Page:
UCLH and UCL have begun to recruit patients from UCLH’s Cardiovascular Risk clinic for a ground-breaking study to see whether genetic information can improve our understanding of high blood pressure.
While this has been done as part of a number of studies in the past, the UCLH and UCL approach is unique in that they will also be returning this information to the patients as well as the doctors to understand how this information is useful and how it should be best communicated with doctors and patients.
For the UCLH BRC’s AboutMe initiative, researchers will analyse patients’ DNA and other personal biological information to try to understand why some people have high blood pressure and others don’t, and if it could be used to tailor treatment – and whether it would be feasible for such testing to be rolled out across the NHS for other disease areas.
Some NHS patients have already had their DNA sequenced as part of the 100,000 Genomes Project done by Genomics England. UCLH and UCL researchers aim to extend this sequencing effort for common conditions. This effort and return of genomic information has not been done in the NHS before, within routine care.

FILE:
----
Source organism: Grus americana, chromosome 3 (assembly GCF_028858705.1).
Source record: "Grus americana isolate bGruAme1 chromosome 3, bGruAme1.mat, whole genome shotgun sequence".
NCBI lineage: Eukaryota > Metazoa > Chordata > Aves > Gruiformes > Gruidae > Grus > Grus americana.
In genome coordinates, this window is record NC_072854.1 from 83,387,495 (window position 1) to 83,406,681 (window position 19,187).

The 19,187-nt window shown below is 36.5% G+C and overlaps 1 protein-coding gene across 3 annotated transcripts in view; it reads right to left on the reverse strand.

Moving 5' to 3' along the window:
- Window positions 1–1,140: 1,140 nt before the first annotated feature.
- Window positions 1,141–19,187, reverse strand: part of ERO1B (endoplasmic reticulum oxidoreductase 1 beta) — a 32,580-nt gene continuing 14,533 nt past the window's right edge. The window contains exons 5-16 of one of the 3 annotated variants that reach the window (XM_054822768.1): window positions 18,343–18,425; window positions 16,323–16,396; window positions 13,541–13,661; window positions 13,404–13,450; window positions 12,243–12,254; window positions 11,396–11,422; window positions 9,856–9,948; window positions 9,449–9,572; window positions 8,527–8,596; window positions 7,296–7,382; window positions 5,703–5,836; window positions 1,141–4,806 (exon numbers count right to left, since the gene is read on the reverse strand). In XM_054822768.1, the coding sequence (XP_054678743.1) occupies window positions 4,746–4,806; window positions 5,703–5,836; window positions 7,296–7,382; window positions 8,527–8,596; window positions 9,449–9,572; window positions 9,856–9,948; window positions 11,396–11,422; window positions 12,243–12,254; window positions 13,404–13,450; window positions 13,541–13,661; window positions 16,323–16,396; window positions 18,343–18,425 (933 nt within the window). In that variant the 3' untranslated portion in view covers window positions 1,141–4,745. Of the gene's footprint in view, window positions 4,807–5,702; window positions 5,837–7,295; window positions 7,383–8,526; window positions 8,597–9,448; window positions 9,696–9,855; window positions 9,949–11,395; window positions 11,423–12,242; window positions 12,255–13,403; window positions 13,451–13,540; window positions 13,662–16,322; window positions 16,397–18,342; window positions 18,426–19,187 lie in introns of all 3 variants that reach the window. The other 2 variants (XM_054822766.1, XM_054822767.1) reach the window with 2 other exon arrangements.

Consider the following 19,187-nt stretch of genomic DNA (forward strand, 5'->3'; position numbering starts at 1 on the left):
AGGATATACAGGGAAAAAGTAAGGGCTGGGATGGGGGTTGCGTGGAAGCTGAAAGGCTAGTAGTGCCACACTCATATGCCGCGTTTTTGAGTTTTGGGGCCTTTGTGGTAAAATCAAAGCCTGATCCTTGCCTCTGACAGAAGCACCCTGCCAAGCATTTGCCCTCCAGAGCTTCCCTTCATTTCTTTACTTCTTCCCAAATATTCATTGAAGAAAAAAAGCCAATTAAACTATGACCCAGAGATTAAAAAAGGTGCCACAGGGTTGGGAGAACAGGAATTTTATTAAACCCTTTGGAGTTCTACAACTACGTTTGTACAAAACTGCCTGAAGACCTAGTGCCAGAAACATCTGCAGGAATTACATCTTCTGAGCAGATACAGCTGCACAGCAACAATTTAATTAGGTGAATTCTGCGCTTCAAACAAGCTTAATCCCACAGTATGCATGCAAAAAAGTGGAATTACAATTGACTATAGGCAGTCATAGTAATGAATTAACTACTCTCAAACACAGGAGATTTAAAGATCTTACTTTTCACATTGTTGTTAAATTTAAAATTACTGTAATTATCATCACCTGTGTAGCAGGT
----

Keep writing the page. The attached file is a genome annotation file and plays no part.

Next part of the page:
The ultimate aim is that any NHS patient could have their DNA analysed in order to predict their chance of developing different conditions, prevent or reduce their risk of disease, and diagnose patients earlier – with data returned to patients in a personalised report. Data from patients may also help in future with the development of drugs or tailoring of treatment.
For the initial study, research processes will be carried out in parallel with routine care to minimise disruption to patients. For instance, the doctor will seek the patient’s consent in the course of a clinic appointment, and the phlebotomist will take blood samples for research at the time of taking samples for standard tests. Blood samples will be processed by UCLH’s laboratory.